Scott drew a parallel between the diminished status of other public sector workers and the image problems facing local government: 'If you go back 30 or 40 years, teachers were widely respected throughout the community.
It's that erosion of the public sector ethos that we are seeing,' he said.
'We ourselves as practitioners have to hold a debate on what the standing of local government is and how it can be improved,' he added.
The conference, taking place from Wednesday to Friday this week, is based around the issue, following on from measures in the Local Government White Paper aimed at addressing individual council's relations with residents.
Speakers include Phil Ford, a scriptwriter on Coronation Street and Footballer's Wives.
LGC secretary Michael Baker admitted there was a need to 'give the local government brand a facelift'. He added that the image of local government itself remains 'the unspoken issue' of council comms.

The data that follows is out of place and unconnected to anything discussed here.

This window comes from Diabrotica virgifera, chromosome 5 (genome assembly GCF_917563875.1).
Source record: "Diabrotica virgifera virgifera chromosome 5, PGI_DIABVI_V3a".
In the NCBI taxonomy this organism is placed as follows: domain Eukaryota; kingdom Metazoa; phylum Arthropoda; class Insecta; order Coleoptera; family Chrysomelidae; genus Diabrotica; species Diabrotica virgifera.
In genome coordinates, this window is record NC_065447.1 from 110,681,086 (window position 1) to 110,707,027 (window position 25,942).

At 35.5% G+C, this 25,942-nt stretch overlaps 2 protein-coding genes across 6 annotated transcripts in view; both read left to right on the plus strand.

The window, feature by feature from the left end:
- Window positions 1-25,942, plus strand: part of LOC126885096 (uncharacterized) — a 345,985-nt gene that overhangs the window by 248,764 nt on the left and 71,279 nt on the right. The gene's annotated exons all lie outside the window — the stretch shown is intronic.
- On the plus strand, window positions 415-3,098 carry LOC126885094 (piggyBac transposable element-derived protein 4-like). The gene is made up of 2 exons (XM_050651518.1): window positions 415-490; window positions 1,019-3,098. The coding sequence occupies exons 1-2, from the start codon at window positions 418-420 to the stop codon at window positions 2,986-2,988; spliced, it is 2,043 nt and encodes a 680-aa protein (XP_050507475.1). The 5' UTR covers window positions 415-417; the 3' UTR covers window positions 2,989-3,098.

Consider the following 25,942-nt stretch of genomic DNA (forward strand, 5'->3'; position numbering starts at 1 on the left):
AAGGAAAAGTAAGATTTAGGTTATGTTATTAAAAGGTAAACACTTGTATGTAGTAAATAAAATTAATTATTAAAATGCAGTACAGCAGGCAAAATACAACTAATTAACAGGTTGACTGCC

'The issue is about how the customer sees councils and the appetite and image of the local government brand. It is not just a matter for individual authorities and it translates into big problems with recruitment and retention, particularly when there is already an ageing workforce in this sector,' he warned.
Baker suggested that measures contained in the Local Government White Paper would not affect the image of local government. 'It's fine de-centralising and devolving responsibility and freedom to local government, but if we're not seen as having a strong and vibrant brand then it's very hard to be accepted by the public,' he said.